High Court sets date to rule on Conroy Gold case
The legality of a bid by Conroy Gold and Natural Resources chairman Richard Conroy to block the appointment of three new directors to the company board will be determined by the High Court in mid-September.
Mr Justice Max Barrett agreed with lawyers for the company and its largest single shareholder Patrick O'Sullivan, who favours the appointment of the new directors, that a full trial of the dispute between the parties should be heard urgently.
Jim O'Callaghan SC, counsel for Mr O'Sullivan, told the court that the main issue to be decided was whether or not a vote to appoint the new directors was validly taken in accordance with the company's articles of association requiring prior notification.
Mr O'Callaghan, who appeared with Bernard McEvoy of solicitors McEvoy Corporate Law, said it was Mr O'Sullivan's contention that the appointment was valid in that the articles of association had been complied with.
Brian O'Moore SC, counsel for the company, told Judge Barrett that Conroy Gold considered the appointments to be invalid, in that no prior notification of their appointment had been provided.
He agreed the issue to be decided was whether or not refusal of the company to recognise the vote was valid.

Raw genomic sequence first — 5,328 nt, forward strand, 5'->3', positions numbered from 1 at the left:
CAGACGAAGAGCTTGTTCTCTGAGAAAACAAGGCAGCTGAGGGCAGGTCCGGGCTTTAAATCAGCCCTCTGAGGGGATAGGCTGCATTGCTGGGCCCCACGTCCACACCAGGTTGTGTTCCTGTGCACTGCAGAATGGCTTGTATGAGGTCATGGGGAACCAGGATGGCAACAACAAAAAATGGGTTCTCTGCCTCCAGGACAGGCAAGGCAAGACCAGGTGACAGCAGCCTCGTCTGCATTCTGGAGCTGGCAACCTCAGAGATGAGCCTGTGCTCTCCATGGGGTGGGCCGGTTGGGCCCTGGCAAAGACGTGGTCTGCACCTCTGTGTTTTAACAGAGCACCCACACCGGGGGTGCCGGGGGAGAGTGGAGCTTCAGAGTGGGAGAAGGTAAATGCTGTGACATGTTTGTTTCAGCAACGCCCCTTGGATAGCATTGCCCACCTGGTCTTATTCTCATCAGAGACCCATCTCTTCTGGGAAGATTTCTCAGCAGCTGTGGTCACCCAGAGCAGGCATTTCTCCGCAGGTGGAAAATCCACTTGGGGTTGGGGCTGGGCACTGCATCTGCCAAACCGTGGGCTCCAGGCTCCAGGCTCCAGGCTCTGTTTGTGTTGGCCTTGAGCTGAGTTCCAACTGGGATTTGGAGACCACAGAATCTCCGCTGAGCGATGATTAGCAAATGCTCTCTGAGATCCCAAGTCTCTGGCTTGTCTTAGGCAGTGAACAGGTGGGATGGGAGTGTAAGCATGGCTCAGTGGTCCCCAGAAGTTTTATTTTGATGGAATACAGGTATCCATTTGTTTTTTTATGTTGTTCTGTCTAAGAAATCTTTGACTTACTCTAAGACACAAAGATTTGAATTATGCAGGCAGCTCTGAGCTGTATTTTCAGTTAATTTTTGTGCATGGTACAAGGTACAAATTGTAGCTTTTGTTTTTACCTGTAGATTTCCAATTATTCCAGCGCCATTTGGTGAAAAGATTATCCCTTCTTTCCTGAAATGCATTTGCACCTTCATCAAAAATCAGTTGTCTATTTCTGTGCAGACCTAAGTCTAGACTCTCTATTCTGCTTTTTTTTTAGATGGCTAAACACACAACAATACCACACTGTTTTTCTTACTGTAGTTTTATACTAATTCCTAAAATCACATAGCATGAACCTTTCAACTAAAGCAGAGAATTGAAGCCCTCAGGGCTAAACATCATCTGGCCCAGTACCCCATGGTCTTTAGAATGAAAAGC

Mr O'Callaghan said Mr O'Sullivan was the largest single shareholder in the company, with a 28pc shareholding. He had called an extraordinary general meeting of the company for August 4 because he was dissatisfied with the way matters were being run.
A resolution to have six directors removed had been accepted by the meeting, but a vote to elect three new directors had been refused by the chairman on the basis no prior notification had been given.
He said he and Mr O'Moore had agreed that the whole matter should be determined promptly rather than going down the road of seeking injunctive relief followed by a full hearing. They had agreed on a specific timeline for matters to proceed.
As a result of agreement between counsel for an early hearing Judge Barrett agreed to the notice of motion before the court being amended to seek the setting aside of such actions and decisions as had been taken by the board and relevant declarations.
Mr O'Callaghan said that while his client was not pursuing an interlocutory injunction today he wished it to be known that if steps were taken to dilute his shareholding he would be seeking to have such action set aside by the court. He said there was significant urgency from everyone's point of view. Judge Barrett put the matter in for full hearing on September 14.